12. AC says:


    "just respond to the direct response with "Dunno, perhaps you should ask this list. I hear they know about that stuff"."

    Nope, doesn’t work well at all. If that group doesn’t respond or have a good answer the person will still reply to you directly again, as if you’ve taken it upon yourself to get their problem solved.

    Sometimes the results of trying to be helpful aren’t worth it.

  13. microbe says:

    It so happens too when you reply to someone’s question in private and the guy forwards it to the entire list..some people think that’s rude.

  14. Some people don’t realize the negative ramifications of taking a QA session private.  They aren’t obvious, especially when you are preoccupied with fixing a difficult problem.

    I wish they’d fix that bug where knowledgeable developers give sarcastic answers to misdirected but honest questions.

  15. Rich says:

    I usually do this to avoid cluttering the list with extra chatter.  I’d post a summary on completion, though.

  16. Norman Diamond says:

    No good deed goes unpunished, part 2

    Nothing new, that happens to anyone foolish enough to do good deeds.  The overwhelming majority of examples are unrelated to the following, but nonetheless the parallels were striking.

    I was just trying to help you ask a better

    question. I didn’t sign up to be responsible

    for the answer. I have an actual job whose

    description does not include "Solving your

    personal problems."

    I was just trying to help your company make a better product.  I didn’t sign up to be responsible for the policy decisions.  I have an actual job whose description does not include "Solving your products’ problems."

    Sending the response directly to me means

    that others on the discussion list miss out

    on the answer.

    True indeed.  So sometimes I post publicly.  I still get reminded though, defects in a certain company’s products and documentation get labelled as my personal problems and millions of customers miss out on possible improvements.

    It is true, we’re in 100% agreement, it’s just that the obvious parallel jumped right up while reading.

  17. silkio says:

    just set your reply-to to be the list email.

  18. Cheong says:


    "Please email answers directly to me as I do not visit this group very often."


    I’ve seen it frequently at a BBS I visit, where I’ll usually just ignore the question as I don’t like them.

    And I received personal email asking for followup after answering question too. Usually I’ll just answer on the board unless flamewar is involved – which I prefer to do it without polluting the discussion.

  19. Neil says:

    I know people who send a copy to both me and the list "because they don’t know if I’m subscribed to the list". They don’t seem to understand how I found their original message, and why I can’t find their reply the same way. Now I seem to recall this is OK when all of the sender, recipient and list use the same Exchange forest, but for other lists and newsgroups it’s just annoying. Oddly Exchange doesn’t seem to be so clever when it comes to including external contacts on internal lists – when someone CCs them on a reply they still get two copies.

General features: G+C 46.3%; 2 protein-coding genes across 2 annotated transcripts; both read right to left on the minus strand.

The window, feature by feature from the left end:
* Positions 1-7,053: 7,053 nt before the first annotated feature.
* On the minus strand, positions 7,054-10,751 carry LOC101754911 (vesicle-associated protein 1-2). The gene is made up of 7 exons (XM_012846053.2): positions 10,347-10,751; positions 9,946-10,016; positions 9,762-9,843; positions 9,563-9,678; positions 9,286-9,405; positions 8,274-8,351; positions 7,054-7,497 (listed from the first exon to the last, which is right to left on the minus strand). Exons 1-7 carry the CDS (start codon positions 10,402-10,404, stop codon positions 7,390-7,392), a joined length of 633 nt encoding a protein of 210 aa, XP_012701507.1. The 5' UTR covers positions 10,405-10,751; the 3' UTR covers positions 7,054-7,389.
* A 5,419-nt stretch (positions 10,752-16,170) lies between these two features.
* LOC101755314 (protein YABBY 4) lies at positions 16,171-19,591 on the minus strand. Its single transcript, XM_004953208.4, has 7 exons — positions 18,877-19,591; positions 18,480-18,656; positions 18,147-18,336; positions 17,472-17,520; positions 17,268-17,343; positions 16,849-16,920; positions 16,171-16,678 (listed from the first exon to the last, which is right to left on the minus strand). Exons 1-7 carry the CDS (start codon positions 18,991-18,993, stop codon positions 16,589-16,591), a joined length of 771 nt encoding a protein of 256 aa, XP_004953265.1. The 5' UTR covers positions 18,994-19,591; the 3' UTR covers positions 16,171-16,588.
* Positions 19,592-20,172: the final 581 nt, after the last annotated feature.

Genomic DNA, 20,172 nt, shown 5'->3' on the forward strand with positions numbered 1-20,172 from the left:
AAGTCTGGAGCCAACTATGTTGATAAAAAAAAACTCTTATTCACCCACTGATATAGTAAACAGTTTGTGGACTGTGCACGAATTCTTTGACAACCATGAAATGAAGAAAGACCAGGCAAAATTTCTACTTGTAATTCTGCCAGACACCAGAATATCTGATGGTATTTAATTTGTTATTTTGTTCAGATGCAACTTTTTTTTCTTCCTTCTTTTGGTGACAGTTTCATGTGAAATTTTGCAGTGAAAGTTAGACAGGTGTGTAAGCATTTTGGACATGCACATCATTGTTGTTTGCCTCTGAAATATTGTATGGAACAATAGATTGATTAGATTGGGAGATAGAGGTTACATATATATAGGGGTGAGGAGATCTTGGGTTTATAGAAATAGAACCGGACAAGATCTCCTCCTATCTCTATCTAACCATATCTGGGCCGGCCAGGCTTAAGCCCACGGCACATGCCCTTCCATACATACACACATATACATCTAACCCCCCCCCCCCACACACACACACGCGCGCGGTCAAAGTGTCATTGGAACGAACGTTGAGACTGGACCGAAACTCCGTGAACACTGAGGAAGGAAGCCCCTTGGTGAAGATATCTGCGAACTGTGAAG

20. Ignas says:

    Maybe outlook has fixed this bug, but a lot of mailers do send the answer to the person directly (and not to the list) when one clicks reply (google mail is one of these) google mail sends a reply to both the person and the mailing list if you click "reply to all", and yes at least a few of other mail clients do the same thing.

    Double messages probably annoy users of the other class of buggy mail clients: the ones that can’t tell that two emails with the same message ID are actually the same email and should not get displayed twice.

    I have seen a lot of occasions of people posting the mail into a discussion (and apologizing) because  they sent it directly to someone by accident first. So i would blame it on the consitently bad UI not users.

    As for the "send it to me directly", in many cases that means "send it to me directly too" a.k.a. add me to cc. and not "I don’t want anyone else to know the answer". Being smug to ones who are not subscribed to the list and don’t want to lurk in there for a month is not a good thing to do ™.

  21. BryanK says:

    just set your reply-to to be the list email.

    GAAH!  No, no, NO, PLEASE don’t do this!  See:

    There are, unfortunately, poorly implemented mail programs that lack separate reply-to-author and reply-to-group functions. A user saddled with such a brain-dead mailer can benefit from Reply-To munging. It makes it easier for him or her to send responses directly to the list.

    This change, however, penalizes the conscientious person that uses a reasonable mailer.  <…>  We should not penalize the conscientious to coddle those who run brain-dead software.